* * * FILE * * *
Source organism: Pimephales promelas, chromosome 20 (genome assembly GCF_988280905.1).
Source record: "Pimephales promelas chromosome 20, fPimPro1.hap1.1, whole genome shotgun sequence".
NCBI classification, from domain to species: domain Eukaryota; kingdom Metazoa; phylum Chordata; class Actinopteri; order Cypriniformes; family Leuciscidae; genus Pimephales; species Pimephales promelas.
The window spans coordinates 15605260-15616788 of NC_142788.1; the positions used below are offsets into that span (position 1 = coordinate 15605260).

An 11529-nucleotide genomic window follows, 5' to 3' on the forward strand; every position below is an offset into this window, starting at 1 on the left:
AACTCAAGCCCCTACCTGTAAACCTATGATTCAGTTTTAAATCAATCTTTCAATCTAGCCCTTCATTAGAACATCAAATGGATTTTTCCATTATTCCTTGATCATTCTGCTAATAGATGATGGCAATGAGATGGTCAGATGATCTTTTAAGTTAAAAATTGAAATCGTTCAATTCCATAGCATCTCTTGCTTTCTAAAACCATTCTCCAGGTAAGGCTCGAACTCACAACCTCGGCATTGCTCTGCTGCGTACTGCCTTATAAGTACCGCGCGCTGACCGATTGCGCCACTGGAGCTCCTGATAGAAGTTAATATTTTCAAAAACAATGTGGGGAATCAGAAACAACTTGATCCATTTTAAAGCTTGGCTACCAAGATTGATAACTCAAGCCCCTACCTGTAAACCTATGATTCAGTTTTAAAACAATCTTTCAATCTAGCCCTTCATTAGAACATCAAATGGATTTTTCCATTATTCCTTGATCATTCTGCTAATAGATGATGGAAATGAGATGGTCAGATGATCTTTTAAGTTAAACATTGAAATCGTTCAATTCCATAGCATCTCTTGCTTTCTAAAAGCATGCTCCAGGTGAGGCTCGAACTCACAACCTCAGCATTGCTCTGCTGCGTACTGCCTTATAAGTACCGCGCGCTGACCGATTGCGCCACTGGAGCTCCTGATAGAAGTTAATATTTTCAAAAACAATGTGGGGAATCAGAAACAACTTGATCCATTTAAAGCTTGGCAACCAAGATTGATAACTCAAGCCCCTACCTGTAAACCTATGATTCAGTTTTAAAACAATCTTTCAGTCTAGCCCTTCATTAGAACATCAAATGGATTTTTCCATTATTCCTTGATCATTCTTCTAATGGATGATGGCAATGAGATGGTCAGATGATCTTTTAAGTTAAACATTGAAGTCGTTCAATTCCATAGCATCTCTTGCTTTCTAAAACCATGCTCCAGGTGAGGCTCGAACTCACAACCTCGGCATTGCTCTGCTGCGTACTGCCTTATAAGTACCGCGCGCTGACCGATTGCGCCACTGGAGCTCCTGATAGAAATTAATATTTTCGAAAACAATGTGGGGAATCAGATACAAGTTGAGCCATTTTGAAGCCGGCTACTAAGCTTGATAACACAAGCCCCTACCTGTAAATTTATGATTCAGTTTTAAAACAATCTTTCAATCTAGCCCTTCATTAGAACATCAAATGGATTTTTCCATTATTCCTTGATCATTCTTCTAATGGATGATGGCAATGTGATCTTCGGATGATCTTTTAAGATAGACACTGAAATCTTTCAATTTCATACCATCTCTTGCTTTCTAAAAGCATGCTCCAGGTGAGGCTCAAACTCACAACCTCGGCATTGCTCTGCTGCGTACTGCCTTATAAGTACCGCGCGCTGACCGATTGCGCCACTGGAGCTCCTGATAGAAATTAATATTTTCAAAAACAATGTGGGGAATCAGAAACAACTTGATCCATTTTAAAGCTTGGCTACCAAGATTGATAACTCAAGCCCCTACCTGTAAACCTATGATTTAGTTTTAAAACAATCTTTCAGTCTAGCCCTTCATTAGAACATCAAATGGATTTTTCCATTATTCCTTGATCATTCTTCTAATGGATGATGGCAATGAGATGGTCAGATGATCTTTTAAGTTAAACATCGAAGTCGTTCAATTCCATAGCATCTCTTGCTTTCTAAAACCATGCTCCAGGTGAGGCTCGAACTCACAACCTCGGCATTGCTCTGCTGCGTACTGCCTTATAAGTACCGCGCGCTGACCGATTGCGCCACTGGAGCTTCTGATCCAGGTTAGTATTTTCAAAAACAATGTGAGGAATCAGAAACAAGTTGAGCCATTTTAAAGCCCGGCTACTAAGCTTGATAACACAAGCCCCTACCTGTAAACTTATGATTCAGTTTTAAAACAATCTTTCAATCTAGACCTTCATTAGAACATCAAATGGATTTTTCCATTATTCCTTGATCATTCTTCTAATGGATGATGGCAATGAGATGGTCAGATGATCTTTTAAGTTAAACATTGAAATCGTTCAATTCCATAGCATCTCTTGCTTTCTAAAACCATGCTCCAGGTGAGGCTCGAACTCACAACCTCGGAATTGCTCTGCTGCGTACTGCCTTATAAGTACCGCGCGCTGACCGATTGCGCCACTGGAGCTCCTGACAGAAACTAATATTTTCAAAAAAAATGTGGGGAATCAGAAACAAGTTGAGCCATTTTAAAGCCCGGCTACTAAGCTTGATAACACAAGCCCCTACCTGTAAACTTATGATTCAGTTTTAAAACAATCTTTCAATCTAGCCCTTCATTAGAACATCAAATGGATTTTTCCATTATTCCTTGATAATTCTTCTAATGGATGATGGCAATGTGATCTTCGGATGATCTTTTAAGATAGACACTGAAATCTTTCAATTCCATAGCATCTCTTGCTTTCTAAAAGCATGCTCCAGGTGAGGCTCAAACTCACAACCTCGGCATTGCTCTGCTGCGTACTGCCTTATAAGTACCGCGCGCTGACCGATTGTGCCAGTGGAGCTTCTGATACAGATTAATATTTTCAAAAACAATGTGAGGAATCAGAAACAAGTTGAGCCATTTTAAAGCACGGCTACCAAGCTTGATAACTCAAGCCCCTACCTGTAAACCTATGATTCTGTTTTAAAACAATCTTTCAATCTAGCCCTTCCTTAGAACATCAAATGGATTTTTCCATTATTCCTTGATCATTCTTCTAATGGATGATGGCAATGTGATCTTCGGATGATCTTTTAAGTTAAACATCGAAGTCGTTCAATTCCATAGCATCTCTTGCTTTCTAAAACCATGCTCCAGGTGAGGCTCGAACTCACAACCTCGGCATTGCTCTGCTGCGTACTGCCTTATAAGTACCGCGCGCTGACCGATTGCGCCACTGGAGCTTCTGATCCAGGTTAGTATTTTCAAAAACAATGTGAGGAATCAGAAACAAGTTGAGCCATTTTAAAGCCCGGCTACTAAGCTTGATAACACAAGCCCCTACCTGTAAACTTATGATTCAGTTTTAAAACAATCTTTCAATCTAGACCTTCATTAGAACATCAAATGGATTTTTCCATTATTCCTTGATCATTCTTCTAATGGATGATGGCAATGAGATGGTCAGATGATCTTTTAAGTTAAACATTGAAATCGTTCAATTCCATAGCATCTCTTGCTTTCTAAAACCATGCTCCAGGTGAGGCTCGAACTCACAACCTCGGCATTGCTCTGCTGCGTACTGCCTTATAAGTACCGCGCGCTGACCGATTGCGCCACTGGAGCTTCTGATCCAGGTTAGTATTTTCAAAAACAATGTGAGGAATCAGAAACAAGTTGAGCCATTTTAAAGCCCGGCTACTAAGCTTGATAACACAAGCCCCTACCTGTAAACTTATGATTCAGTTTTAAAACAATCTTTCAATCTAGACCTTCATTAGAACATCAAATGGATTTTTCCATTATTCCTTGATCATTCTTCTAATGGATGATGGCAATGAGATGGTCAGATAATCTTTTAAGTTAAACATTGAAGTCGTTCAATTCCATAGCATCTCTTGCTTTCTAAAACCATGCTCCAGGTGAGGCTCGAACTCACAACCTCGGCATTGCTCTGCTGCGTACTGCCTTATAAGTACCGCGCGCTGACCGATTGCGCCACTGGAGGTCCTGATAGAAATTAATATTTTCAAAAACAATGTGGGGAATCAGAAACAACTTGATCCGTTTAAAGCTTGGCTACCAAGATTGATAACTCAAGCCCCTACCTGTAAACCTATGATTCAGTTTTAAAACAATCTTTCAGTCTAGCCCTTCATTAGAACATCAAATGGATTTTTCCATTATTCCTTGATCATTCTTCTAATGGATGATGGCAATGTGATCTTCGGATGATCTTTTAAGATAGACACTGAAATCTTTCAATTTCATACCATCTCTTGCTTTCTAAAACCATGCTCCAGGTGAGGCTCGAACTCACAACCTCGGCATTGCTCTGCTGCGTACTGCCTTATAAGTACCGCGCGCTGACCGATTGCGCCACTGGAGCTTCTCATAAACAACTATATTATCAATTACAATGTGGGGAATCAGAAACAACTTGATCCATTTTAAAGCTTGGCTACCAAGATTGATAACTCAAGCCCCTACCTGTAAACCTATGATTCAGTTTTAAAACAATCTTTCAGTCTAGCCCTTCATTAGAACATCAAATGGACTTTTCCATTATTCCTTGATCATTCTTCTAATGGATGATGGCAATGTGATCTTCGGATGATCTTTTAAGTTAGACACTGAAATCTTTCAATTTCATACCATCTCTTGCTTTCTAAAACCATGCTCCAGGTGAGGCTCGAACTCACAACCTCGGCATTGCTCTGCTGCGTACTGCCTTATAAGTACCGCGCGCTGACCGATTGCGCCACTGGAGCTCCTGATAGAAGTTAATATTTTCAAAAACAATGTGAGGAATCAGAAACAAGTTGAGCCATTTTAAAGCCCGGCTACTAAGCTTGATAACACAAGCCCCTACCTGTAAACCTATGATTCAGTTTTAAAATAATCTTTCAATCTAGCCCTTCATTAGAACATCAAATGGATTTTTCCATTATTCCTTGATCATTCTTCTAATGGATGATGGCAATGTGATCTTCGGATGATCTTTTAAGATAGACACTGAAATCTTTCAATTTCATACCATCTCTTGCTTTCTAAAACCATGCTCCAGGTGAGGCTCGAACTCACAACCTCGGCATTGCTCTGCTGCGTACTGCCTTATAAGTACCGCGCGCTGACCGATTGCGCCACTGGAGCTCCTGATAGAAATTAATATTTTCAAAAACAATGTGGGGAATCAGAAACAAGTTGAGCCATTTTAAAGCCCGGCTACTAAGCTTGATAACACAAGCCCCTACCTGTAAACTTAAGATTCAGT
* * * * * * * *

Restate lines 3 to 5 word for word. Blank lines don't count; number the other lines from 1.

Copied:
NCBI classification, from domain to species: domain Eukaryota; kingdom Metazoa; phylum Chordata; class Actinopteri; order Cypriniformes; family Leuciscidae; genus Pimephales; species Pimephales promelas.
The window spans coordinates 15605260-15616788 of NC_142788.1; the positions used below are offsets into that span (position 1 = coordinate 15605260).

An 11529-nucleotide genomic window follows, 5' to 3' on the forward strand; every position below is an offset into this window, starting at 1 on the left: